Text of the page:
AMRC to build Factory 2050

06 June 2013

The University of Sheffield AMRC with Boeing has secured funding for a £43 million state-of-the-art research factory to meet the future needs of aerospace and other high-value manufacturing industries.

The AMRC Factory 2050 will be the UK's first fully reconfigurable assembly and component manufacturing facility for collaborative research, capable of rapidly switching production between different high-value components and one-off parts.

The creation of the new facility is supported by a £10 million grant from the Research Partnership Investment Fund, managed by the Higher Education Funding Council for England (HEFCE).

Leading manufacturers including Boeing, Airbus, Rolls-Royce, BAE Systems and Spirit AeroSystems are also committed to supporting the project.

Professor Keith Ridgway CBE, executive dean of the University of Sheffield AMRC, says: "This will be the most advanced factory in the world. It will give us a home for the research and demonstration work associated with building the next generation of aircraft and energy technologies.

 

"The aim is to be able to manufacture any component as a one-off, and instantaneously switch between components. This will be a totally reconfigurable factory, one of the goals of the advanced manufacturing research strategy."

Professor Sir Keith Burnett, Vice-Chancellor of the University of Sheffield, says: "We are delighted that HEFCE is supporting the AMRC Factory 2050, and deeply proud of the vision and talent of our engineers who have a global reputation for advanced manufacturing research which works directly with industry in ways which transform business, create jobs and strengthen our economy. This new facility brings together government, business and the University to drive the innovation that is so important to the UK's future economy and assures our place at the forefront of global high value manufacturing."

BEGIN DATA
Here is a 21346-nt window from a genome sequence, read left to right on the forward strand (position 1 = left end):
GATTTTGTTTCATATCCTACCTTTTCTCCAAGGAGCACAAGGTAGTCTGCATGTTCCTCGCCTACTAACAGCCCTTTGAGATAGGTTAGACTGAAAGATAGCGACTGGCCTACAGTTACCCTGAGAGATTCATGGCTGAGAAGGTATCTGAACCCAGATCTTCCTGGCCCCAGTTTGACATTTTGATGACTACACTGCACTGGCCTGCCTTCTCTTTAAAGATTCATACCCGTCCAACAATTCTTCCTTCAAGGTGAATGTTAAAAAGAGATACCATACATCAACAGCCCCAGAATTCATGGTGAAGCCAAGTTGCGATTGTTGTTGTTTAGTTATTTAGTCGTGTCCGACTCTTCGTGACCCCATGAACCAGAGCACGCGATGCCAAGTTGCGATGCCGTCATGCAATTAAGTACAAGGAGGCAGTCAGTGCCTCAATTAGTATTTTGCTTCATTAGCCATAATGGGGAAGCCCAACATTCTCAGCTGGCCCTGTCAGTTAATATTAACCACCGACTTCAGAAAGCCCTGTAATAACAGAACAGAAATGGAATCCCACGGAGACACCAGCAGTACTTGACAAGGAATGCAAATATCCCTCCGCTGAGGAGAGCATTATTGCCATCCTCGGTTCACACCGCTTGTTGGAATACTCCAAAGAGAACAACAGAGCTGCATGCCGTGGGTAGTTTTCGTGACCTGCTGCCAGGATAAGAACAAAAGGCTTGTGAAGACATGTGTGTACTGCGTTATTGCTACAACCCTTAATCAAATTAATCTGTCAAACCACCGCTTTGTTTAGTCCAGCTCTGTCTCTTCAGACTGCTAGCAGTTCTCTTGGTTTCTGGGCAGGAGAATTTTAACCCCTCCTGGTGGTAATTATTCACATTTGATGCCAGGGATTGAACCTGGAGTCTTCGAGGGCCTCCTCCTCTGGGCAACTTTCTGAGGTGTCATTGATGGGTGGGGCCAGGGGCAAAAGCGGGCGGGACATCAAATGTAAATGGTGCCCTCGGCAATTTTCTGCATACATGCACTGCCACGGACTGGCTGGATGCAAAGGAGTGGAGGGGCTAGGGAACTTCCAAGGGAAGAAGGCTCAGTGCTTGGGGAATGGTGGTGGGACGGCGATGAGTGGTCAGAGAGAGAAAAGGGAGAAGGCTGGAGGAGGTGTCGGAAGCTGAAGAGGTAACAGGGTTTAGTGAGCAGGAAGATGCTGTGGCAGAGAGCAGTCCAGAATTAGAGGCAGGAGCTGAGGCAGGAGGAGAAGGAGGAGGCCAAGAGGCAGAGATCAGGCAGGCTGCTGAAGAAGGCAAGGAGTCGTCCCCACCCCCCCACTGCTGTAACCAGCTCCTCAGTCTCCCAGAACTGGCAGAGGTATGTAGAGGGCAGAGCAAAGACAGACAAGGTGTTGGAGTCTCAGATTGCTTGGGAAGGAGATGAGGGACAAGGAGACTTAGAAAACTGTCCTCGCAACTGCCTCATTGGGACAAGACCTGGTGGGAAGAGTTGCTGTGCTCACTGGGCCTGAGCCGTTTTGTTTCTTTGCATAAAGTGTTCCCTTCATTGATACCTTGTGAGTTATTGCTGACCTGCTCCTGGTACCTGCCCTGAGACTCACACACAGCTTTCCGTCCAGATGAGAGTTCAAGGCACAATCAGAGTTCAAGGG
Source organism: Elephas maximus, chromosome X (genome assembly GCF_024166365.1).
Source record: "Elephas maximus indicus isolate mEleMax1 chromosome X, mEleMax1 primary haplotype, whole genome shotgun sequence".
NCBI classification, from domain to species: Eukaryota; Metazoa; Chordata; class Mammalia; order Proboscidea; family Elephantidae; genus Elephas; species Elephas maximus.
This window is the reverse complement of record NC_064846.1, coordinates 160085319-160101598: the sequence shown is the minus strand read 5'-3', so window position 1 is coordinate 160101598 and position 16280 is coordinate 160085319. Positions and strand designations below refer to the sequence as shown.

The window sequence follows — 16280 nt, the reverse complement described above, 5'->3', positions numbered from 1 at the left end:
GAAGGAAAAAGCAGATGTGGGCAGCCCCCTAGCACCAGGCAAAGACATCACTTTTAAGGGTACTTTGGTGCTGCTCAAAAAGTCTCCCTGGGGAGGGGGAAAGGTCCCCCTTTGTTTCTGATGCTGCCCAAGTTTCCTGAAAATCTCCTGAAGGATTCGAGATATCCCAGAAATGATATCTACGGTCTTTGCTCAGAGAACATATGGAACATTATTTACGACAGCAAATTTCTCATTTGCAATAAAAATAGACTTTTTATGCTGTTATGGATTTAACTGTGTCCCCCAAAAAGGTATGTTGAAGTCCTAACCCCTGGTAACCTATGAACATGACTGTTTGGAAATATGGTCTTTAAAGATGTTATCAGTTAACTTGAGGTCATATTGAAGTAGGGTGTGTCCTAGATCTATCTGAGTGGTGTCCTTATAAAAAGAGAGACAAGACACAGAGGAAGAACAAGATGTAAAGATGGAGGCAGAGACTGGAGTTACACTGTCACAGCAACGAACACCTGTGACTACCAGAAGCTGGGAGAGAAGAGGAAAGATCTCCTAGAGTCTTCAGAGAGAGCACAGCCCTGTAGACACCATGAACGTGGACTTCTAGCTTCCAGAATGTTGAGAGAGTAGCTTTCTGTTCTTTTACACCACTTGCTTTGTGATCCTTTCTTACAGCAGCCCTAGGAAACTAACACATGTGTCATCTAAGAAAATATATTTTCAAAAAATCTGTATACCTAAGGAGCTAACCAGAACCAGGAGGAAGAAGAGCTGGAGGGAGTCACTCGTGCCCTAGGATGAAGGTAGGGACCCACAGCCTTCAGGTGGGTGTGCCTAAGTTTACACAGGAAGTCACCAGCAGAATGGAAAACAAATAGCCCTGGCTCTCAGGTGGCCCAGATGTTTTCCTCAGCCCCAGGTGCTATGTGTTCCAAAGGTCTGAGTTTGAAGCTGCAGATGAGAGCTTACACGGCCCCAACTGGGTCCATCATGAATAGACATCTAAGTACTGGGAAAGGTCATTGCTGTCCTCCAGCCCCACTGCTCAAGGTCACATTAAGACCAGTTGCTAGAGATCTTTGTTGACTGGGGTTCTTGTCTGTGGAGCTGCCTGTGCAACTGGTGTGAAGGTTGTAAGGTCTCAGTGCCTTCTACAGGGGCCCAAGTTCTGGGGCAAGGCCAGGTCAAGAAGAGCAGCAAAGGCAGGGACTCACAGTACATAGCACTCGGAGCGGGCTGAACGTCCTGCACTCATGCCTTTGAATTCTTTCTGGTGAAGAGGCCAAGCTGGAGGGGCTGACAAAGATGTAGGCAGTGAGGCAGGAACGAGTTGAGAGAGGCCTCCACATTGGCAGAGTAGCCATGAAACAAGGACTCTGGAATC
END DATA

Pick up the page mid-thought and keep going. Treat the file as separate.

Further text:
The AMRC Factory 2050 will combine technologies including advanced robotics, flexible automation, unmanned workspace, off-line programming in virtual environments linked to plug-and-play robotics, 3D printing from flexible automated systems, man-machine interfaces, and new programming and training tools.

The building will have an area of around 4,500 sq m, and will be built to BREEAM 'Excellent' environmental standards. It will be constructed largely from glass, to showcase the advanced manufacturing technologies being developed within. The location is yet to be decided.

Around 50 researchers and engineers will work in the new facility, which will be completed around the end of 2014.

Announcing the HEFCE funding, Minister for Universities and Science David Willetts said: "The UK's world-class universities are at the forefront of our economic recovery. It's vital we do everything we can to encourage collaboration with the private sector and boost funding for research. These excellent projects will not only deliver new knowledge and applications for industry, but will accelerate growth and foster innovation between the research base and business, keeping the UK ahead in the global race.

 

"Our £300 million investment has secured over £855 million from business and charities - a total investment of £1.15 billion. This is an extraordinary result, far exceeding the required private to public funding ratio of two to one."

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